Lance Weeks

Lance Weeks

The new Lady Leopards basketball coach comes to De Queen from the west. Lance Weeks has a long pedigree of coaching in Oklahoma.

A native of Kingston, Okla., and a graduate of Southeastern Oklahoma State, he began his coaching career at Honey Grove, Tex. After a year there, he went back across the Red River and coached 28 years in his native state.

As he described it, he coached in all four corners of the state. He coached at class B Dustin. “We had 42 kids in the top four grades,” Weeks recalled. “My last year the girls won 25 games. The boys won 28.”

On the other end of the scale, he has coached at class AAAA Broken Bow and Anadarko.

Weeks was coaching both boys and girls at Coalgate when he resigned in 2018. His involvement in basketball last season was watching his son play on Kingston’s state championship team. After a year out of coaching, he realized he was not ready to give it up.

“My dad coached,” he said. “I guess I just didn’t know any better. I have coached just about every sport imaginable.”

Included in that list is six player basketball. That version of the game for girls was played until 1995 in the Sooner State. “It’s a really good game. I still use it in practice some times,” Weeks said. “It’s essentially 3-on-3 at both ends of the court.”

In addition to his dad, Weeks counts among his influences his high school coach, Jerry Shipp. Shipp was the captain and leading scorer of the 1964 U.S. Olympic team.

Then there is former Southeastern Oklahoma State coach Bloomer Sullivan, for whom the Southeastern basketball facility is now named. “He influenced everyone in Oklahoma,” Weeks said.

There is a long history of basketball coaches crossing the Arkansas - Oklahoma line -- including the two most successful coaches at the University of Arkansas: Eddie Sutton and Nolan Richardson. Sutton favored a deliberate, ball control style of play while Richardson wanted to run the opposition into the floor.

“I like to think I’m a little bit of Eddy and a little bit of Nolan,” Weeks said. “The game depends on the kids, whatever gives me a chance to win. I would prefer to play fast, furious and chaotic.”

However, he will adapt if the personnel does not fit that style. “If something’s not working, I’ll scrap it,” he said.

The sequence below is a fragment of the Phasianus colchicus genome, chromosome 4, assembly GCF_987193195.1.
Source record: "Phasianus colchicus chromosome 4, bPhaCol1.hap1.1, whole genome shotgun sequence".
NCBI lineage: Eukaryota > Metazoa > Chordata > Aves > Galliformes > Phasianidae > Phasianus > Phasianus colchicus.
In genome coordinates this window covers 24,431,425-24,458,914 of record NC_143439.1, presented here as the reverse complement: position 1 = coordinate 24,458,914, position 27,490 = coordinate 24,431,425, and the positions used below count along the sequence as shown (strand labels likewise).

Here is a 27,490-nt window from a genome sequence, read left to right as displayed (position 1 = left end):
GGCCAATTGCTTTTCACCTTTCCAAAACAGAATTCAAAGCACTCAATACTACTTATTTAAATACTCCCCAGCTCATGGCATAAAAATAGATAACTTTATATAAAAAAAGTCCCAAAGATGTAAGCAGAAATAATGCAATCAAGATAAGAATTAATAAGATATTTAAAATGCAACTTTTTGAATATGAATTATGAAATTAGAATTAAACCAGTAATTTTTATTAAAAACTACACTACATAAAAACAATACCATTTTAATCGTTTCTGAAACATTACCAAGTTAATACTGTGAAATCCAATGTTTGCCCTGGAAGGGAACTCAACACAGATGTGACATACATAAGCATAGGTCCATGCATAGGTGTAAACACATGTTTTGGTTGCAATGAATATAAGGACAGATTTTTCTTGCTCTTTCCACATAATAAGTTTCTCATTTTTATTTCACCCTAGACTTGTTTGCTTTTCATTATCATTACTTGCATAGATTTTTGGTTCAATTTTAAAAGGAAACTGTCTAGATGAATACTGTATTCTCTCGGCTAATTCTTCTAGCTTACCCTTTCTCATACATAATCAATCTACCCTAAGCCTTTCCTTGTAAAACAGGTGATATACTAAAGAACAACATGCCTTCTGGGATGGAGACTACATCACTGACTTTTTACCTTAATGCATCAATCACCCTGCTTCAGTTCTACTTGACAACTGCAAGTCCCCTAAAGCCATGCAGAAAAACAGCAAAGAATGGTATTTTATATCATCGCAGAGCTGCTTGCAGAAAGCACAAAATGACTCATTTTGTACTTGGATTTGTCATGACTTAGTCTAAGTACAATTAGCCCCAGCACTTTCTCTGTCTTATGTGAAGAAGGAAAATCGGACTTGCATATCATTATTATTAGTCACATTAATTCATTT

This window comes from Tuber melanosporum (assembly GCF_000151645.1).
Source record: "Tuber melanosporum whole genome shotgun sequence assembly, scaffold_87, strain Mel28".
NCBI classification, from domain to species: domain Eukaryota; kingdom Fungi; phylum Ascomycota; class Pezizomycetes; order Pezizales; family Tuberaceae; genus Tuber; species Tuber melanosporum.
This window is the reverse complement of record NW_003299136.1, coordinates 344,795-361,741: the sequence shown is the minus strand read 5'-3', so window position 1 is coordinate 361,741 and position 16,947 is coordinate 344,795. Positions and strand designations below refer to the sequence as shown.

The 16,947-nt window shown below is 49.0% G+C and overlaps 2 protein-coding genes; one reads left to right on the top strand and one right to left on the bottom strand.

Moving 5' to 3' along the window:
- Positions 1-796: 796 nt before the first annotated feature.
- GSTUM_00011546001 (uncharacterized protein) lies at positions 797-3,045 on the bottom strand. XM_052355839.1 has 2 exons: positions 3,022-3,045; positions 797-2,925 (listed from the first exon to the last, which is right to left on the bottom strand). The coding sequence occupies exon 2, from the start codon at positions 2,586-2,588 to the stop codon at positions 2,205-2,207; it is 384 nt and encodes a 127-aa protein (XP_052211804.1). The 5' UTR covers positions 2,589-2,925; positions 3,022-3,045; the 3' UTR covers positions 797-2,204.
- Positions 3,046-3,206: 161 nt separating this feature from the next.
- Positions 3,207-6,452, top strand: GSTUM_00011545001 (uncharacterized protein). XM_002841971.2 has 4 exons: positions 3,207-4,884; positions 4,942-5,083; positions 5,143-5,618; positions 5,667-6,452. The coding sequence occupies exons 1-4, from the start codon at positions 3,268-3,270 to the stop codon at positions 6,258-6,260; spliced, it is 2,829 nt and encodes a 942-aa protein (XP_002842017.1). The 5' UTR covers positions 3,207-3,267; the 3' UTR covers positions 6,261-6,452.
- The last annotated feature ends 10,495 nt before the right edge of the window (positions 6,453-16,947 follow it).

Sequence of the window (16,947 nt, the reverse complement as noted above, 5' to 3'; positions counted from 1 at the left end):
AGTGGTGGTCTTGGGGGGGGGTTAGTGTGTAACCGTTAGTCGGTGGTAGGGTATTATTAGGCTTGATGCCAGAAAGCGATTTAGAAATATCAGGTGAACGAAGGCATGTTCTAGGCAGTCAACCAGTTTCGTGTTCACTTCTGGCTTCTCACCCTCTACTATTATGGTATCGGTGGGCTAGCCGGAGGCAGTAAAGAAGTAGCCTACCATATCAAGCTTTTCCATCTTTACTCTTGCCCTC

With less than a week of working with the De Queen team, he is just beginning to get to know the players. He was aware that a talented senior class just graduated.

“I’ve been pleasantly surprised. There’s some talent here. They  have been well coached before,” he said. “One biggee I’ve noticed over the years: if you’re used to winning, you tend to keep on winning.”

The Lady Leopards will practice four days a week through the summer and attend team camps at Nashville and at Kingston, Okla.

“Anything you do in the summer, you can’t avoid vacations and church camps and other things. I tell them to be here as much as you can,” Weeks said.

“Going to Kingston will be something different for the kids. They’ll play three games a day against people they’ve never played before.”

Weeks pointed out that there are some differences between high school athletics in Oklahoma and Arkansas. For example, in Oklahoma ninth graders play at the high school level, not junior high. The playoff system for reaching the state tournament, something that Weeks has done four times, is different.

Still, on both sides of the state line, the object is to get the ball in the hoop more than the other team. “My object is to be better at the end of the season than at the start,” said the coach.

Recommended for you

(0) comments

Welcome to the discussion.

Keep it Clean. Please avoid obscene, vulgar, lewd, racist or sexually-oriented language.
PLEASE TURN OFF YOUR CAPS LOCK.
Don't Threaten. Threats of harming another person will not be tolerated.
Be Truthful. Don't knowingly lie about anyone or anything.
Be Nice. No racism, sexism or any sort of -ism that is degrading to another person.
Be Proactive. Use the 'Report' link on each comment to let us know of abusive posts.
Share with Us. We'd love to hear eyewitness accounts, the history behind an article.